Tag Archives: Napa fires

Part 3 It’s a Miracle

Mary Jane Stevens concludes Miracle at Soda Canyon, her harrowing tale of uncertainty and terror during the Atlas Firestorm.

…continued from March 27th—

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After hours waiting with a huge knot in my stomach, I heard from Bob.  Away from the fire, off the hill and heading towards town he was relieved to be a survivor, not a victim.  He said he was exhausted, coming down after a night fueled by adrenaline.  Never have I been happier or more relieved to hear his voice. I felt as if I’d been holding my breath for hours.  Finally I could breathe.

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I told him to drive over to Carolyn’s house where, assuming a positive outcome, she had waited up for him.  He could stay as long as he needed.  He headed west, dodging burning debris and skirting around roadblocks. As he drove he told me what he had just lived through.   I wished I could be there to hug him and tell him how glad I was that he was alive, unhurt.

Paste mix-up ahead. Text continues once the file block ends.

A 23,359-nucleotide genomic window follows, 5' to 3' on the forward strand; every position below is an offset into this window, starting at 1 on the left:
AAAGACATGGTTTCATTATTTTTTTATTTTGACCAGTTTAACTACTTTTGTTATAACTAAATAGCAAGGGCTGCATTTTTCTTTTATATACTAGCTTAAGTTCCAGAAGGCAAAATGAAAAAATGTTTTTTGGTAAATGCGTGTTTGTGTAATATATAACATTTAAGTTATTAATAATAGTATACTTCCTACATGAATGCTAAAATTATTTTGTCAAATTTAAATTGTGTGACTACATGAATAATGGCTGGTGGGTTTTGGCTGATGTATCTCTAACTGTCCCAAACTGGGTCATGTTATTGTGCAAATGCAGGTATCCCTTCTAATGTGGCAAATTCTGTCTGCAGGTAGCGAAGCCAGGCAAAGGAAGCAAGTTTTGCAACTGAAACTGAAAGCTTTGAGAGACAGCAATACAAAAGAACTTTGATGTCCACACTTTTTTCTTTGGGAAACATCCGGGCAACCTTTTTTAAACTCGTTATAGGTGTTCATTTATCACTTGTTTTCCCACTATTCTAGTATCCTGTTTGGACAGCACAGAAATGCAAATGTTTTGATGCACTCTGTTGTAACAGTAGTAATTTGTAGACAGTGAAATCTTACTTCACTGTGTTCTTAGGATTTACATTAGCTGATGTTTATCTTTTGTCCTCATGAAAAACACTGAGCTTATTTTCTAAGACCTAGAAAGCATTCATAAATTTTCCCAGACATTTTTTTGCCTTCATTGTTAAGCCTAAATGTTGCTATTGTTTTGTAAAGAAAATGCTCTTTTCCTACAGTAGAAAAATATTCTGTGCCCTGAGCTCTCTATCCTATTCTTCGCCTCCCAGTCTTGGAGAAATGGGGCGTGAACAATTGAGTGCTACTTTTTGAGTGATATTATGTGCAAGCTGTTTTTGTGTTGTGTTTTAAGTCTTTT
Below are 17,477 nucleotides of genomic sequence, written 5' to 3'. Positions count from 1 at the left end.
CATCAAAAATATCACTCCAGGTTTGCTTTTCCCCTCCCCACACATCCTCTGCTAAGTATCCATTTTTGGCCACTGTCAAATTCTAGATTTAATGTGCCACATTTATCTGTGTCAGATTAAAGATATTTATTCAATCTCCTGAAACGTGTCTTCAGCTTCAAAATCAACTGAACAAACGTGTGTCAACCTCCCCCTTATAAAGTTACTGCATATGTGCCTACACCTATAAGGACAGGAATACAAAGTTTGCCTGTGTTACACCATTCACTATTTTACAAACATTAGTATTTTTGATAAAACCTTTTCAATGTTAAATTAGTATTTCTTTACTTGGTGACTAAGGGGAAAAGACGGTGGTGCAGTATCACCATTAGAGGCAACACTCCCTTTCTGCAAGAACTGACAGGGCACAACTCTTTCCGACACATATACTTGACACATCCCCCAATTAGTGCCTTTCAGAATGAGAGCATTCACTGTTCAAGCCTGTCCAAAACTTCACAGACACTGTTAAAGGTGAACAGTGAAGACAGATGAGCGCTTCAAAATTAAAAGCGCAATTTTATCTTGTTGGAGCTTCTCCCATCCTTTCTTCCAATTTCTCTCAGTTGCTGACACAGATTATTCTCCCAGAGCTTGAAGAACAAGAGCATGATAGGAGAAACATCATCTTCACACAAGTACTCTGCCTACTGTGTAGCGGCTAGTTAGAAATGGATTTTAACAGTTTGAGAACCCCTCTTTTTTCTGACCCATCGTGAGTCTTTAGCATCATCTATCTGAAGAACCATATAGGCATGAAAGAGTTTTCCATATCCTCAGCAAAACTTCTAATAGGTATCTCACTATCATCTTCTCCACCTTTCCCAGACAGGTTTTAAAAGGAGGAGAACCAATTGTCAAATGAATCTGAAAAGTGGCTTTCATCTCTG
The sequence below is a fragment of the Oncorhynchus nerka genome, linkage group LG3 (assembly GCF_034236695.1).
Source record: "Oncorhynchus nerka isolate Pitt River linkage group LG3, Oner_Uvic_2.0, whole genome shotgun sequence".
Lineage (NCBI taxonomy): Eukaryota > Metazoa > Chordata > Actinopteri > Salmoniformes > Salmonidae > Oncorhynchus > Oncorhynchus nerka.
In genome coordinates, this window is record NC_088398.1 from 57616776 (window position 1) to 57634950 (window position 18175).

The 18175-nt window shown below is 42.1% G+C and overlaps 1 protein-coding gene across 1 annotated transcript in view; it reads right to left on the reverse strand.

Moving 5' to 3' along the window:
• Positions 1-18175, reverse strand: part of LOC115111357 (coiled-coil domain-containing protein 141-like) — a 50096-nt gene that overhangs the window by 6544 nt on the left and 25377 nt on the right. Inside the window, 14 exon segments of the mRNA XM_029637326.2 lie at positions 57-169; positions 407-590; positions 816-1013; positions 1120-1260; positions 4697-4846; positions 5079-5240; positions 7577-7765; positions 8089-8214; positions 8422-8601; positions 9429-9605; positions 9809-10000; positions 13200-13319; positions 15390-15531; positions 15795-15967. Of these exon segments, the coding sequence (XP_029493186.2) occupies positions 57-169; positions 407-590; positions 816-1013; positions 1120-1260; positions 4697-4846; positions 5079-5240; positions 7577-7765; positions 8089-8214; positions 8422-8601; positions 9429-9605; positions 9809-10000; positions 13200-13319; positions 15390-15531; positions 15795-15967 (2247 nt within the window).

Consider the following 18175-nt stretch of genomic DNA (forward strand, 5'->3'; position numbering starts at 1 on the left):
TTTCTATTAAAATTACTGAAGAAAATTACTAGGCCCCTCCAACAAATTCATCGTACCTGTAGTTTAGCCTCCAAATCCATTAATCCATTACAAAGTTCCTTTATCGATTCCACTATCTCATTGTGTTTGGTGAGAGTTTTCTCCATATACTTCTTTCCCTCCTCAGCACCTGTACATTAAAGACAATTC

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After talking to Bob, Casey was the first person I called, happy to tell him his dad was okay.  He was ecstatic to hear the news.  He was not so thrilled, to hear that it was almost a certainty that our house would not make it through the fire.  My next call was to Carolyn to let her know Bob was safe and on his way.  I left a message for Kelly.

When Kelly turned on her phone Monday morning, she was bombarded with voicemails and texts containing grisly details about the fire and concern for her family, including some from me.  Horrified and in tears, she called me immediately.  She hadn’t listened to the message I left with the good news about the man she calls “Her cute little Daddy.”  When I told her Bob had escaped, unscathed from the fire and was okay she cried tears of joy.  After a moment she said “Oh no, does this mean your house is going to burn again?  I can’t believe it.  I’m so sorry for you guys.”